But instead you will have to make do with a poor ergonomic seating position propped up on your one-person bed while you attend the lecture via Zoom. Again.
The sound of someone next to you gnawing away on carrots – or whispering to herself in frustration. Look forward to not having to be dragged to this room any time soon. The university’s – and the city of Copenhagen’s – reading rooms have reduced the number of study spaces significantly, and the Royal Library has closed its access to the old reading room in the Black Diamond building.
So unless you get up before sunrise and have the courage to fight for the few study spaces in the different faculties or in the rest of the city, you will have to find a café that doesn’t mind having a stingy student filling up space for hours for the price of one americano.
Read also: The do’s and don’ts of the reading room
In the days of yore, students had worked up a tradition of packing a dreary lunch box every morning while pouring a bowl of cereal into their mouth. Cheese sandwiches could get nice and warm before lunchtime, and the pesto seeped out into your backpack. Now that you have to study from home, it is luckily not so far to the fridge. Who knows? Maybe this is the semester where you finally have the energy to make nutritious and Instagram-friendly cabbage salads for lunch? Otherwise, no one will notice if you just pop down to the local shawarma joint.
You might not have heard the rumours yet, but there were a few parties at the University of Copenhagen where people put on Mexican sombreros and dressed up as cowboys and Indians or stock market traders and homeless people. All this was a major topic of conversation both inside and outside the university, and some people argued that a ban on stereotyping costumes would undermine people’s freedom of expression and freedom of research.
There will be no parties where white majority Danes can appropriate other people’s culture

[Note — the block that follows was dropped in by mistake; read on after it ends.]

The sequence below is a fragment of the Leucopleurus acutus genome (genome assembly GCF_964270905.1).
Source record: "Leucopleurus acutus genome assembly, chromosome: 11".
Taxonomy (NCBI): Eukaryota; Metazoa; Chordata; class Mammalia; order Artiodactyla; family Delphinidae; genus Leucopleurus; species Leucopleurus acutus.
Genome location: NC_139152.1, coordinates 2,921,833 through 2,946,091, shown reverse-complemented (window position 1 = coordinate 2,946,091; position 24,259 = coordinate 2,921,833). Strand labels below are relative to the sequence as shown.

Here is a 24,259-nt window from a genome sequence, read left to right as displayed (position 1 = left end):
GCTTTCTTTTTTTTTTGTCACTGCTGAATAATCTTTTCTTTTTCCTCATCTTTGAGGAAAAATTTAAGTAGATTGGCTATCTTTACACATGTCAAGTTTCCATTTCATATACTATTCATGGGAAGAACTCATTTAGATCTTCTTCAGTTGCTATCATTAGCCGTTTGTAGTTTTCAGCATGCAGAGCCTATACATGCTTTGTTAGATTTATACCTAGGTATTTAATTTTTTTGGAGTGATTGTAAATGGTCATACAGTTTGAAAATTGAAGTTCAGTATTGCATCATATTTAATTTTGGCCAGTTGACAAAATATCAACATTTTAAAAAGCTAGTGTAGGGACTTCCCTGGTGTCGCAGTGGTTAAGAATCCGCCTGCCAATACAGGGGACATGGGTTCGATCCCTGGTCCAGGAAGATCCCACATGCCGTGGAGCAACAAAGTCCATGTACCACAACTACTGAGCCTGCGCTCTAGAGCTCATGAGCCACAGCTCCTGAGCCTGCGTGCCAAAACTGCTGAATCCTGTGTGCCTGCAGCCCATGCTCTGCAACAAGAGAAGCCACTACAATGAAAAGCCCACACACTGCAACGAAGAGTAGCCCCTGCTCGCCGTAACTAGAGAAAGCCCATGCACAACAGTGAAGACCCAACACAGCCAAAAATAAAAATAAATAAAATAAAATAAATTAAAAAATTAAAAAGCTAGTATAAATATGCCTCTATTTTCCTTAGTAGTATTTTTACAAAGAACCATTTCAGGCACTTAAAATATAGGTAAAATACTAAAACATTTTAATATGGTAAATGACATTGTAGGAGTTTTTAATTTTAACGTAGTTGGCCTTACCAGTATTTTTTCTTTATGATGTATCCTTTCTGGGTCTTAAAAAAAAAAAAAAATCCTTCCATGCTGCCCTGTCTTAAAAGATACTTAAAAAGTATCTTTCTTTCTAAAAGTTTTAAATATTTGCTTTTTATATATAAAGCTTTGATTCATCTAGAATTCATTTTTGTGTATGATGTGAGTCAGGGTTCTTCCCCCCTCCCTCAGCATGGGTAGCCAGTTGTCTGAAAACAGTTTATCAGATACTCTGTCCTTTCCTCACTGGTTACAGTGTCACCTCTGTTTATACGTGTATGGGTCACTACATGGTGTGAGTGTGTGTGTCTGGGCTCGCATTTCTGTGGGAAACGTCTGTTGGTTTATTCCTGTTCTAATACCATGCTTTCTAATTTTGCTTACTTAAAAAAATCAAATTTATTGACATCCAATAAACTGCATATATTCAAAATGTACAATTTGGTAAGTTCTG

Luckily you no longer need to cogitate over identity politics or take offence one way or the other, because there will be no parties where white majority Danes can appropriate other people’s culture.
But you can still screw up on social media and get cancelled.
Read also: Ten little Indians and then there were none. How do you do intro camp without offending someone in 2019?
Another unfortunate consequence of the frequent parties was that they used to lead to this terrible phenomenon known as moral hangover. This could typically be seen Monday mornings as students with averted gaze tried to avoid contact with anyone else. The reason could have been that they got themselves a black eye during a beer pong tournament or had been bellowing off key at a karaoke party in front of 114 music science students.
This will not happen to you, because you are not going to a party. And you should never, ever play beer pong again.
There is no way of knowing this. But in the past, there were, actually, tables in all classrooms, also at the Faculty of Humanities. This is probably not something you think about as a new student, even though it may seem strange or downright unpleasant to have to sit with your overheated laptop on your crotch for several hours while trying to learn something. The tables had to go because they were the only thing standing between you and a corona infection.
And you should remember this when your thighs start to burn and your sperm (if you have any) stops moving.